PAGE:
Opinion

Is Our Latest Fight With Iran A Prophetic Sign of the Last Days?

Several articles claim that “Secretary of State Mike Pompeo was the main force that pushed Trump into assassinating Iranian Major General Soleimani” because of his belief in the “rapture.” The articles often quote the following comment Pompeo made at a “God and Country Rally” on June 28, 2015. Note the ellipsis:

We will continue to fight these battles. It is a never-ending struggle … until the Rapture.

The context makes it clear that he was not talking about war with Iran or any other country but with the Supreme Court’s Obergefell v. Hodges pro-homosexual marriage decision:

We will continue to fight these battles. It is a never-ending struggle. Until that moment Pastor Fox spoke about, until the Rapture be part of it, be in the fight. Ask for forgiveness seek His wisdom, and heed your pastor’s call to actions, and great things will be bestowed upon our nation and our world.

Trending: Is the Pre-Tribulation Rapture Found Before the 19th Century?

Pompeo does believe in the false doctrine of the “rapture,” especially the view (there are at least five views) that claims the church will be taken to heaven prior to the reign of antichrist who makes a covenant with Israel, breaks it, and then hell is unleashed on the Jews living in Israel and the rest of the world. Pompeo is not the only one who holds this unbiblical interpretation of Scripture. Millions of Christians believe in one of the five rapture positions, with the pre-trib view being the most popular.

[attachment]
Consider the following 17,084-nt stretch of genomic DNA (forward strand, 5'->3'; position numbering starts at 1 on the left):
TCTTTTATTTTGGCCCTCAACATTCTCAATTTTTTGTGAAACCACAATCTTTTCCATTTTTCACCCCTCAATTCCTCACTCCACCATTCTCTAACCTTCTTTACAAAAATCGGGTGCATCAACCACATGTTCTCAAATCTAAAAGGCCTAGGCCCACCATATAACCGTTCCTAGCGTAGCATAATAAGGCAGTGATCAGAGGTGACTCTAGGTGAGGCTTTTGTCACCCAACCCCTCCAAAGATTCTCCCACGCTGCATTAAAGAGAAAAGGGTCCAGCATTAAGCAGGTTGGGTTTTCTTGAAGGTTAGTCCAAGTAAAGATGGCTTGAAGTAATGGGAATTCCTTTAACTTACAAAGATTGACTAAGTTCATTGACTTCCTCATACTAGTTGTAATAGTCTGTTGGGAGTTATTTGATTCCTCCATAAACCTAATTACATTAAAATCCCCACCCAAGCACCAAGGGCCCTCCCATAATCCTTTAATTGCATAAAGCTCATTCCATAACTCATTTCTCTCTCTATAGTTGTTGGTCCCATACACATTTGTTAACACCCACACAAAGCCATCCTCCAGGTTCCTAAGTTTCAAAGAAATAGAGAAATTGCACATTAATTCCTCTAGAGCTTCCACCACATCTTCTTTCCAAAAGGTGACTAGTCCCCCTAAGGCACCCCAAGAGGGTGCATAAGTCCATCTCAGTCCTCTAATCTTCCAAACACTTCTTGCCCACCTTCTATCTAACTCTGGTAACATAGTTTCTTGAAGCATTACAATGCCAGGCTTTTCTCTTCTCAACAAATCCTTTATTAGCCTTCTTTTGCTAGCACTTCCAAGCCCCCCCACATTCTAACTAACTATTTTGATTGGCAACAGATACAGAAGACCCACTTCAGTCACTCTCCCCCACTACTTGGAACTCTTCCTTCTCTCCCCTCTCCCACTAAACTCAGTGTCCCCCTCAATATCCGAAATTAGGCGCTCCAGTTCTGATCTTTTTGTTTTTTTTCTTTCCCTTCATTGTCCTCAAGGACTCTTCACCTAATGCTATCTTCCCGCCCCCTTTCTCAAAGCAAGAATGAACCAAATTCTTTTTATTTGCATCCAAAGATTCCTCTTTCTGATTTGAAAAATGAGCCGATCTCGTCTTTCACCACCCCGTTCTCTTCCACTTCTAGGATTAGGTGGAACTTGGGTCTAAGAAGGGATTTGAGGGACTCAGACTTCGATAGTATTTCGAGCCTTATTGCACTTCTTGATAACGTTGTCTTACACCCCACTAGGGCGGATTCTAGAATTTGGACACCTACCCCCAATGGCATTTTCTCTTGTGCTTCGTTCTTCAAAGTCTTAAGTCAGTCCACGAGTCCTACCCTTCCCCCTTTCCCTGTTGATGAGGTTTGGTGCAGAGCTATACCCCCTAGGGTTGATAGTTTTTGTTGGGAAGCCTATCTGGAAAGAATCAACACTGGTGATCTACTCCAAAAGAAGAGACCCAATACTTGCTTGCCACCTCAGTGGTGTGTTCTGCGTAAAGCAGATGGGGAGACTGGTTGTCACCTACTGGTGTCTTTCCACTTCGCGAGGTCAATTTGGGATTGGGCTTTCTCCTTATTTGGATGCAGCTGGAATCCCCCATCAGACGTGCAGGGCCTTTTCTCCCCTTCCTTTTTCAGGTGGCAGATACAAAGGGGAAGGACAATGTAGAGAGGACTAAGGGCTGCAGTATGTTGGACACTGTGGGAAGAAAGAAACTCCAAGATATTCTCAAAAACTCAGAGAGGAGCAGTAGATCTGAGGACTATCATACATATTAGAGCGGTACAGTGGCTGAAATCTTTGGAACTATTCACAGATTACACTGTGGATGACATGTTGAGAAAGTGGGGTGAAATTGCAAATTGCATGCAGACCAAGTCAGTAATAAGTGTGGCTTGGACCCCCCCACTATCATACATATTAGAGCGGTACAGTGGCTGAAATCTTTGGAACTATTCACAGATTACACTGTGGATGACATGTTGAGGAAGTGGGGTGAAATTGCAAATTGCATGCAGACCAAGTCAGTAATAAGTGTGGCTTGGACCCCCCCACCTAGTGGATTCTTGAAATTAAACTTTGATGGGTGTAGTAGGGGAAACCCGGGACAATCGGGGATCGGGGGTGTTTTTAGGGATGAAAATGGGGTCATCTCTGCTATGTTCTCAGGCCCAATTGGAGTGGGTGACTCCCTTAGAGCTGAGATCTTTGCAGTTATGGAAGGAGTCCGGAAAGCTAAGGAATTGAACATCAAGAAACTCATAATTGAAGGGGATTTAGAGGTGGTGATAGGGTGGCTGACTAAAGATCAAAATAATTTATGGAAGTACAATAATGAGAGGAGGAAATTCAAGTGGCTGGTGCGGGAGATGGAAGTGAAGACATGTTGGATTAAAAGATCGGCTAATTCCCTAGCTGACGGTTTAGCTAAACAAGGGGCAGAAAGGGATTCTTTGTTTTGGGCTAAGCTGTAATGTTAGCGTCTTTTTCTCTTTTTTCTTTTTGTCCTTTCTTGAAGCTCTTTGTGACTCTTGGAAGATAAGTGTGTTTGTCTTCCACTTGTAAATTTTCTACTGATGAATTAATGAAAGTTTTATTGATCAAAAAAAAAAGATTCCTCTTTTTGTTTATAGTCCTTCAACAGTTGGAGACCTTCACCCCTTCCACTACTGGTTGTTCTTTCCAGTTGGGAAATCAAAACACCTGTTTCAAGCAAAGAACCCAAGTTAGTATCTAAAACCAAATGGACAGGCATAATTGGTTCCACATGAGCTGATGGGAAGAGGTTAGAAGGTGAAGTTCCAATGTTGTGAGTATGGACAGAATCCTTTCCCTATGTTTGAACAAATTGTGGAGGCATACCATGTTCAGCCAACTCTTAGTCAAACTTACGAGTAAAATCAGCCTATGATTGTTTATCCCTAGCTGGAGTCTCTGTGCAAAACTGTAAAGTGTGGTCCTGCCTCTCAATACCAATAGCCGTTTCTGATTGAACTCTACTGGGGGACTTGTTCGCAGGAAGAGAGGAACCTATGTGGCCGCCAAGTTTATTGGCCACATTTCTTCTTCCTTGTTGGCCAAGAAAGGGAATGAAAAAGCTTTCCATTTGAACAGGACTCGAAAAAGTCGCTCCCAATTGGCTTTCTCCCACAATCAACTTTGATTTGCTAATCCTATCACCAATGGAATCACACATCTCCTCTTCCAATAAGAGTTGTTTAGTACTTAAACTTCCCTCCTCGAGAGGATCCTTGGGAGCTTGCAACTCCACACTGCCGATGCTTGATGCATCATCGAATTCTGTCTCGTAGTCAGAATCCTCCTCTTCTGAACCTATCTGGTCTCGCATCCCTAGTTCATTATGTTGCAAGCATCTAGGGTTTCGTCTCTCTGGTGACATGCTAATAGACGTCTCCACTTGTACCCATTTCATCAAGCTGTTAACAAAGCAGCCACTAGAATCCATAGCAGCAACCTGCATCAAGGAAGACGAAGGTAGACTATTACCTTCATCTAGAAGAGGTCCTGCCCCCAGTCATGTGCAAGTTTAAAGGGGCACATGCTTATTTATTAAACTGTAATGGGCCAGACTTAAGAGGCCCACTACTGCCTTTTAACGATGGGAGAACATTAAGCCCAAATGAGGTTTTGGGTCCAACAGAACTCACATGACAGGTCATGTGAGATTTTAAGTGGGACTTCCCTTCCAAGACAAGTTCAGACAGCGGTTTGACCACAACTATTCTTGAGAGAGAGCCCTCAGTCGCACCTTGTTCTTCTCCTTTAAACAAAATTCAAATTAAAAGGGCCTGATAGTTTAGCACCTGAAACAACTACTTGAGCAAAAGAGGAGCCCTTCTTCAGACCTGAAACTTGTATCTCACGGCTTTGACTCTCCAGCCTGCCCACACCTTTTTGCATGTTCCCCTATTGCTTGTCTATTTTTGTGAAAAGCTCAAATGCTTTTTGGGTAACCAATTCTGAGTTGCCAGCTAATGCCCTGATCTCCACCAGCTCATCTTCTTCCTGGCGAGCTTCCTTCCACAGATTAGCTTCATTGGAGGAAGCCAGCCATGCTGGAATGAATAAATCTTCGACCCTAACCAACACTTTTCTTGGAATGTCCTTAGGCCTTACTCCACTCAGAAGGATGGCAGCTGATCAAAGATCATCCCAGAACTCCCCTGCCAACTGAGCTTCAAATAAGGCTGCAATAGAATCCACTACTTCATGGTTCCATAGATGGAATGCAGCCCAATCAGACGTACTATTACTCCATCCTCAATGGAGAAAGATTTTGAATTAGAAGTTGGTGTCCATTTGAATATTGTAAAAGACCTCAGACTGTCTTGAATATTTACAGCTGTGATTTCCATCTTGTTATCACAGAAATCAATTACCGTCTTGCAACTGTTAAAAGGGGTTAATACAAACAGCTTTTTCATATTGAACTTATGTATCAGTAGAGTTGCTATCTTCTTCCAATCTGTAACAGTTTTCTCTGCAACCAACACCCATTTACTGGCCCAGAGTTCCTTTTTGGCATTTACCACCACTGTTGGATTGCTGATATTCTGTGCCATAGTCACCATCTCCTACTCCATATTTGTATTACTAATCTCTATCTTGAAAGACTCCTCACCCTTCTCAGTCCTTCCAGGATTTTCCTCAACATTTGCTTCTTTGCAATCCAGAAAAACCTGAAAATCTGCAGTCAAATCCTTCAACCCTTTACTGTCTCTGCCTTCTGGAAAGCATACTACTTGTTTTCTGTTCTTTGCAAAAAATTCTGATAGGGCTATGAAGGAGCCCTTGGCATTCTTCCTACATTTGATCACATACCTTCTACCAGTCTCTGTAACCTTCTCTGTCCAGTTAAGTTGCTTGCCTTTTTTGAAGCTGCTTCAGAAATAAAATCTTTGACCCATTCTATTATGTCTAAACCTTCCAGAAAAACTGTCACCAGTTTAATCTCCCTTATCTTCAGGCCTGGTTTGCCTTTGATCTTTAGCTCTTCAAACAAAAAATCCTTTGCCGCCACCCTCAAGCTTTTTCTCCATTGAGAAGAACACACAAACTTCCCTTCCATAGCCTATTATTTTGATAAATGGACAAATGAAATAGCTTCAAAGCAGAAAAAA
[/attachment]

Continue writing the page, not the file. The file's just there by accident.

I don’t know if Pompeo has an end-of-the-world political philosophy. The Left is certainly trying to make it seem that he does.

Unfortunately, there are many Christians who do have an end-time political philosophy based on Bible prophecy, something that Newsweek took note of in a January 2018 article:

Evangelical Christians overwhelmingly support President Donald Trump because they believe he’ll cause the world to end.

Many have questioned why devout evangelicals support Trump, a man who has bragged about sexual assault, lies perpetually and once admitted he never asks God for forgiveness. Trump’s lack of knowledge of the Bible is also well-known.

Nevertheless, many evangelical Christians believe that Trump was chosen by God to usher in a new era, a part of history called the “end times.” Beliefs about this time period differ, but it is broadly considered the end of the world, the time when Jesus returns to Earth and judges all people.